Therefore, it is too cursory to draw a parallel between the Chinese dream and the American dream. One reason is because the two dreams have discrepancies at the most fundamental levels. American dream is more individual oriented since from revolution and religious reform hundreds of years ago American were aware of the individual right. But the Chinese dream as most Chinese media proposed is more about the “collective willingness”. Chinese people did not pay attention to their individual rights till 33 years ago and their value now is still incarnated with Confucius and socialism ideologies and the harmonious relations with their family and country. Another is that “dream” is a timeless issue just as vague as tradition so it is unreasonable to draw an equal line between parent Chinese dream and past American dream. A two-car-garage, white picket fence and a wife and two kids were the American dream 60 years ago. After “9.11”, maybe the American dream is more about security. Likewise, in between the Qing dynasty and the reform of the republic of new China, the Chinese dream underwent metamorphosis and became a strengthened national force which was mainly driven by national humiliation (Opium war, the Rape of Nanking); while at present, the Chinese dream is a harmonious society, to become a rich in cultural sources, and emerge as a new global leader. Thus, even there are certain overlaps between the western and Chinese values the Chinese dream should be defined uniquely.

The last debate on the Chinese dream I would mention in this essay is whether the Chinese dream is a projection of soft power. It seems every tenure of leader in China will appeal to some slogan to exercise its soft power and whip up the nation to get together in order to boom the country’s revival; from Deng Xiaoping’s Reform and Opening up to Jiang Zeming’s “three representatives”, then to Hu Jintao’s “eight honours and eight shames” and “emphasis on the national science”. Xi Jinping’s Chinese dream does just this by emphasizing that Chinese people, from the bottom up, have the right and duty to dream beyond purely economic and social realms. Mr Xi’s Chinese dream not only informs the world that China’s middle class is booming the country’s economy, but also that under the CCP’s leadership, China has been revived from its national humiliation which mirrors professor Rawnsley’s (2013) description of Chinese soft power as [a reconciliation of] the need to project both the economic modernisation of the country and the resonance of traditional cultural themes; while simultaneously trying to explain and justify the continuation of government by the CCP.” In state owned media Chinese dream is discussed in the context of whether or not China’s rise will lead the country becoming a threatening power to the world which further hints that the Chinese dream can be a deliberate soft power policy in the country’s international diplomacy. The “duty and right to dream” and “the nation’s collective will” seems to be tools of soft power indicating that country wants to be recognized as a global superpower and international actor without being treated as a threat or hegemony.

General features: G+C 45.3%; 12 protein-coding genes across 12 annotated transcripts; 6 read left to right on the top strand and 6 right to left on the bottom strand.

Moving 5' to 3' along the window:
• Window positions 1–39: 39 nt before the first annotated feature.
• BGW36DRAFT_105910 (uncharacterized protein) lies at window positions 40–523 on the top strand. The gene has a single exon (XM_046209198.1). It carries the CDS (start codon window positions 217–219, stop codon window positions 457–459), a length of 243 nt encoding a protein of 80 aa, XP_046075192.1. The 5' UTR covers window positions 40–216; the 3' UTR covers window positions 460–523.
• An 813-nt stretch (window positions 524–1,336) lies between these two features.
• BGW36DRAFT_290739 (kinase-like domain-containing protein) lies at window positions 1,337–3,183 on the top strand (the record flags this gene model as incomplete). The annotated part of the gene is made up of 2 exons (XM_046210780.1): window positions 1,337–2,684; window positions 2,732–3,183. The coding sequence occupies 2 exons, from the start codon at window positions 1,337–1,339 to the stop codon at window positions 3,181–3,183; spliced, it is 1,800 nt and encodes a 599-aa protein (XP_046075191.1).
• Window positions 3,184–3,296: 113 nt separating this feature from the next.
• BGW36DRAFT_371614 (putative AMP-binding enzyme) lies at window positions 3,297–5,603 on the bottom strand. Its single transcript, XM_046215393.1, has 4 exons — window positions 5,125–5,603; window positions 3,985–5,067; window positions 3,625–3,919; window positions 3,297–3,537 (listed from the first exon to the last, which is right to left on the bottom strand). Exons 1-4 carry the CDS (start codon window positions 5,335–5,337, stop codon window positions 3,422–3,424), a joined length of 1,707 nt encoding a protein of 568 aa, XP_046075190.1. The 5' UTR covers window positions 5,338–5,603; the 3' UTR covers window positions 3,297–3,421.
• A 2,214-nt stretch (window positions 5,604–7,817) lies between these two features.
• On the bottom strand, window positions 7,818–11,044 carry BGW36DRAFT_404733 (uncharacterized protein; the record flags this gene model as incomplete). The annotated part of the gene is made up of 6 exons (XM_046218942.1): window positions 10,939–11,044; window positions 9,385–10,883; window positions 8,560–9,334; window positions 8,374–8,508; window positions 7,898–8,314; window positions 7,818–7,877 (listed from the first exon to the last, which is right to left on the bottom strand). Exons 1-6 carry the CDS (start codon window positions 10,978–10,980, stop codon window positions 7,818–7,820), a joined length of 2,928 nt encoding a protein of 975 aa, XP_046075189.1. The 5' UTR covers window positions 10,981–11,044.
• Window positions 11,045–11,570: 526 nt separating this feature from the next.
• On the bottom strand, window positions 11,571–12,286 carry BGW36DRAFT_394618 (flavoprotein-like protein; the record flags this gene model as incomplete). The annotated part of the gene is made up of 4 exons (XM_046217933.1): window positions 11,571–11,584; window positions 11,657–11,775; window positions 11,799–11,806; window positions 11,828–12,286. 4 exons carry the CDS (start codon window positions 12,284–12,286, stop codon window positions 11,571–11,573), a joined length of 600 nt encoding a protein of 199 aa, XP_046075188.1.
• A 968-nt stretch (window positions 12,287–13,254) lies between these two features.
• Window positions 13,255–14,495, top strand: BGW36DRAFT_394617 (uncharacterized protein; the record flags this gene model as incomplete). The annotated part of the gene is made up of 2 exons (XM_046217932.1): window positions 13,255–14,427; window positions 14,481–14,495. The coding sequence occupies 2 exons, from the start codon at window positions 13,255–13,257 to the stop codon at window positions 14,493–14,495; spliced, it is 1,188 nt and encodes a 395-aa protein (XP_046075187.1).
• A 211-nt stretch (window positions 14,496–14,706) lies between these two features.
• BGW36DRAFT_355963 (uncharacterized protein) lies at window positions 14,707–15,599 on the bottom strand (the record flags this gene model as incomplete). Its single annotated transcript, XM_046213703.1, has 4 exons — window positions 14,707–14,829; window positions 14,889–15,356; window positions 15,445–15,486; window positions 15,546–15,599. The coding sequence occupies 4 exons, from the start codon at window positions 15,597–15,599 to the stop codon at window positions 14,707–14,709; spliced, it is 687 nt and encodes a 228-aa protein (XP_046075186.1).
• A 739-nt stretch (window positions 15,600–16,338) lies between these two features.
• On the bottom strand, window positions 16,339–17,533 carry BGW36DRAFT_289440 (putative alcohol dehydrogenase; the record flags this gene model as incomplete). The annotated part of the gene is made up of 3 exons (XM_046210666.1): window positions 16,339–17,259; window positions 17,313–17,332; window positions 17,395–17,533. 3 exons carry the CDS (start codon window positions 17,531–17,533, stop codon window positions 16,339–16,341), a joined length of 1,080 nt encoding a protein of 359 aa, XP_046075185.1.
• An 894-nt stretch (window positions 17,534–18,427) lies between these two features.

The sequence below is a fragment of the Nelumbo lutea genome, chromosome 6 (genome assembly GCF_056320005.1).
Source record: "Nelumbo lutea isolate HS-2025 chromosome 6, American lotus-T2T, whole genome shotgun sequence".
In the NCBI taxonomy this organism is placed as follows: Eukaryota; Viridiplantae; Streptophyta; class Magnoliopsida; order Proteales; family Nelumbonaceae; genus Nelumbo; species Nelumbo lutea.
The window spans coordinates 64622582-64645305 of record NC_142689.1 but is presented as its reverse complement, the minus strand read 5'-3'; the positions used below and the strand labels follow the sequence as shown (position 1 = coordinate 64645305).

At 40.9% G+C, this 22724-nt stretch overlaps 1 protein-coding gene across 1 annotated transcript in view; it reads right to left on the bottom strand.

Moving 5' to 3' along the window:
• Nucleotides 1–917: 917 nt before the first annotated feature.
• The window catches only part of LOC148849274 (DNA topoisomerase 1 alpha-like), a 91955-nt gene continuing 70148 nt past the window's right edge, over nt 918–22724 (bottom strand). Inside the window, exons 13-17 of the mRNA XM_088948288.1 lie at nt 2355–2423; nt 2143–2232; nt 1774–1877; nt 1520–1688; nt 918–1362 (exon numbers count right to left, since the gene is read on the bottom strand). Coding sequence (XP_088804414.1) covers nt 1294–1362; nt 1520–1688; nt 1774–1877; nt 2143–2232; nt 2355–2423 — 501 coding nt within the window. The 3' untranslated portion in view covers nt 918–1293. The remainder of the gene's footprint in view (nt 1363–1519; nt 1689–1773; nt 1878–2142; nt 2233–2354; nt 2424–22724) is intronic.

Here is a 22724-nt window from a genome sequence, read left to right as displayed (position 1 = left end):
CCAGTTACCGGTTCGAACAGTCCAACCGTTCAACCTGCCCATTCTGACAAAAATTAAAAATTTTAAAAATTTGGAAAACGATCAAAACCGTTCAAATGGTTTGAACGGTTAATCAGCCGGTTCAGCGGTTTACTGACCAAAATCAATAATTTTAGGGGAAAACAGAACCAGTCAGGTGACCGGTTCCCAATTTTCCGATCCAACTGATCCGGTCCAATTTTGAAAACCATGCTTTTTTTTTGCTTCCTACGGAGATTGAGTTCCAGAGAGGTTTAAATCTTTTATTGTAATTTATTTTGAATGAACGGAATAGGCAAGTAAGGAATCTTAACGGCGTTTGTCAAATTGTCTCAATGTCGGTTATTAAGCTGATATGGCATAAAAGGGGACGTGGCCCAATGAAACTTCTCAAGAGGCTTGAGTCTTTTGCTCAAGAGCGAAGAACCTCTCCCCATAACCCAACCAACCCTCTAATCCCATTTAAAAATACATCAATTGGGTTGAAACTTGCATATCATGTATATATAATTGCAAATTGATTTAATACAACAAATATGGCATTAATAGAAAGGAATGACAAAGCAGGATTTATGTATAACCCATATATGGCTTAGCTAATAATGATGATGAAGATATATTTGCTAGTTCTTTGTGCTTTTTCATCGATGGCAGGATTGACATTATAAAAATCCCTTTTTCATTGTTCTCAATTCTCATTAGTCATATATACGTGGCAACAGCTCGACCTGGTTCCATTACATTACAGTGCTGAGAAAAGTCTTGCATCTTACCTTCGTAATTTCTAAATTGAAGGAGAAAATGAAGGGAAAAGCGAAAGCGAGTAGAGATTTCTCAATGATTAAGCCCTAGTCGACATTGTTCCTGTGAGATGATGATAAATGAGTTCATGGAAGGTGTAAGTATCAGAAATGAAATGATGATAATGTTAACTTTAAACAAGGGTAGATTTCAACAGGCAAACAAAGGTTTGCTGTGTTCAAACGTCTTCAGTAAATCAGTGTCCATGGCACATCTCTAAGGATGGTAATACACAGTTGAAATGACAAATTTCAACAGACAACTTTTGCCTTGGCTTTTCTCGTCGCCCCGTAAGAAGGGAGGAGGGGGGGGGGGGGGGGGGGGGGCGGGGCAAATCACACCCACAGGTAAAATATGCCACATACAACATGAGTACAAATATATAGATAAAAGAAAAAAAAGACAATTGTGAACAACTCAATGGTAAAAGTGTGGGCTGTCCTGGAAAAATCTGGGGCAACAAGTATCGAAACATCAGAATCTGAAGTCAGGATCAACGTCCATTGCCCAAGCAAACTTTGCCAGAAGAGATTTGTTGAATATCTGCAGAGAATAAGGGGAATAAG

[1] The concept of cultural imperialism today best describes the sum of the processes by which a society is brought into the modern world system and how its dominating stratum is attracted, pressured, forced and sometimes bribed into shaping social institutions to correspond to, or even promote, the values and structures of the dominating centre of the system. (Schiller, 1976, p. 9)


  • Colin Sparks. 2012, “Media and Cultural Imperialism Reconsidered”, in Chinese Journal of Communication, 5:3, 281 – 299.
  • G, Rawnsley. 2013, “Chinese Soft Power: Competing Narratives of Modernisation, Culture and Tradition” (unpublished).
  • Thomas Friedman. 2013, “China needs its own dream”, in New York Times, Oct. 2012.
  • 朱氏. 全球化过程中的“文化帝国主义”现象的再透视[J]. 2008.